Courts have found the following records to be privileged:
- A lawyer’s billings for fees and disbursements in a criminal matter10
- A lawyer’s account statements directly related to the seeking, formulating or giving of legal advice11
- Billing documents that relate to the formation and operation of a partnership12
- “Without Prejudice” records clearly prepared for settlement purposes13
- A legal opinion prepared by a human rights commission’s in-house counsel
Steps to take upon receiving a demand for material or information that is confidential and may be subject to a claim of solicitor-client privilege:
- Determine the focus of the demand – is it you or your client? Contact the client and document your efforts to do so.
- If the lawyer is the focus of the demand, advise the client to seek independent legal advice.
- If the client is the focus of the demand, assess the client’s circumstances and fully and frankly discuss with the client the likelihood of successfully claiming solicitor-client privilege. Seek instructions about whether privilege will be waived or claimed.
- If the client waives privilege and gives instructions to produce the requested documents, obtain written confirmation of the client’s instructions. The requested documents may be produced.
- If the client wishes to claim privilege, obtain written confirmation of the client’s instructions. Make a claim of privilege on behalf of the client and do not produce the requested documents.
- If the client cannot be contacted to obtain instructions, make a claim of privilege in all circumstances and do not produce the requested documents. While certain situations make it unlikely that a claim of privilege would be successful, unique facts may create privilege where it would not ordinarily exist.
- Continue to make reasonable efforts to contact the client and document your efforts.
- If the requesting body makes an application to Court for a compliance order, appear at the application and take the requested documents, intact, with you. It is the role of the Court to determine the issue of privilege, not the role of the lawyer who has custody of the documents.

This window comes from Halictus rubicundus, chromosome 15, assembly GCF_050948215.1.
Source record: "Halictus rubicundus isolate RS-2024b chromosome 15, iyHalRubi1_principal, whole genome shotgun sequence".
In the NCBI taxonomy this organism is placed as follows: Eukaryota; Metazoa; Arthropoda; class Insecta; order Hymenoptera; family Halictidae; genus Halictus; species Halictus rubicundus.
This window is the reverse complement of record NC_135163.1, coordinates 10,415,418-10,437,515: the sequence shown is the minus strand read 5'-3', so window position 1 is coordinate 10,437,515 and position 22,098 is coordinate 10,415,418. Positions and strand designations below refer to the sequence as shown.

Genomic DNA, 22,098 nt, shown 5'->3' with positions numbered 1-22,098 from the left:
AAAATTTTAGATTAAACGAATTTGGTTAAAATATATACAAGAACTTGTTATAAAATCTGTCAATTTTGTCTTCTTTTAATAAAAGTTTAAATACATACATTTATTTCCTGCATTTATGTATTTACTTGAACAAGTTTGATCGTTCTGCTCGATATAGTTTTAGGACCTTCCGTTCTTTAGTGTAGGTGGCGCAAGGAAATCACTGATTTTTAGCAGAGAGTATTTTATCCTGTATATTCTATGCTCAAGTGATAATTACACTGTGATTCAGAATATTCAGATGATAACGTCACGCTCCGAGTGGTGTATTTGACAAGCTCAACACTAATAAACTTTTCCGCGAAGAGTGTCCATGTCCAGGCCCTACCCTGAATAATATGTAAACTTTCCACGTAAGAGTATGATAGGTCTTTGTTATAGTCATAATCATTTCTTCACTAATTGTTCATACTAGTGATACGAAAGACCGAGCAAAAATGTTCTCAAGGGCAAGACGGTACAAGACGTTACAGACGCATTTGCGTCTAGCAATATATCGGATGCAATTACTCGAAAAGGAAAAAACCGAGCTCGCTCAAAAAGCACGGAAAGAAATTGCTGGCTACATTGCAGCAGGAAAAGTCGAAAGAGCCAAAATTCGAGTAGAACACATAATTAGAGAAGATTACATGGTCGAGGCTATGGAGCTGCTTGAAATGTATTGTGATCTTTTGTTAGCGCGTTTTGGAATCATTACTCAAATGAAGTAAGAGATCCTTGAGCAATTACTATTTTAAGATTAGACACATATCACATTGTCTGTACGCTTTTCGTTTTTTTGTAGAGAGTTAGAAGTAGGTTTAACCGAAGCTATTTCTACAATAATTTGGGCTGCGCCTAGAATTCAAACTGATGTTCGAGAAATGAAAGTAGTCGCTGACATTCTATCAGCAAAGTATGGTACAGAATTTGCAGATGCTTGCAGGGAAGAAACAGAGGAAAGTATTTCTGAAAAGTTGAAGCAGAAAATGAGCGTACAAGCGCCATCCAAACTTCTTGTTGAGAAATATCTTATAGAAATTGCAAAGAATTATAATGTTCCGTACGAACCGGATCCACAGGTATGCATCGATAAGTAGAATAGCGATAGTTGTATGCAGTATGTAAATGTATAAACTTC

- Keep a copy of the client file for your records.
- If the client could not be contacted to obtain instructions regarding privilege, advise the Court accordingly.
- Making a claim of privilege on behalf of a client may expose a lawyer to a claim for costs or penalties. In these circumstances, notify the Law Society of Alberta so it can consider whether it will seek leave to intervene or take other steps on your behalf.
If you have questions about a particular demand or this statement, please contact a Practice Advisor.
 Solosky v. The Queen,  1 SCR 821; Descôteaux et al. v. Mierzwinski,  1 SCR 860; Lavallee, Rackel & Heintz v. Canada (Attorney General), 2002 SCC 61; Canada (Privacy Commissioner) v. Blood Tribe Department of Health, 2008 SCC 44.
 Solosky, supra note 1.
 Lavallee, supra note 1.
 Canada (Attorney General) v. Federation of Law Societies of Canada, 2015 SCC 7.
 Lavallee, supra note 1; Law Society of Alberta Code of Conduct, 2.03(1).
 Snehotta v. Zenker, 2010 ABQB 556.
 Stevens v. Canada (Prime Minister),  4 FCR 89; Matthison v. Odishaw, 1999 ABQB 207.
 Westra Law Office (Re), 2009 ABQB 391.
 Lavallee, supra note 1.
 Maranda v. Richer, 2003 SCC 67.
 Stevens v. Canada (Prime Minister),  4 FCR 89.
 Snehotta, supra note 6.
 Pritchard v. Ontario (Human Rights Commission), 2004 SCC 31.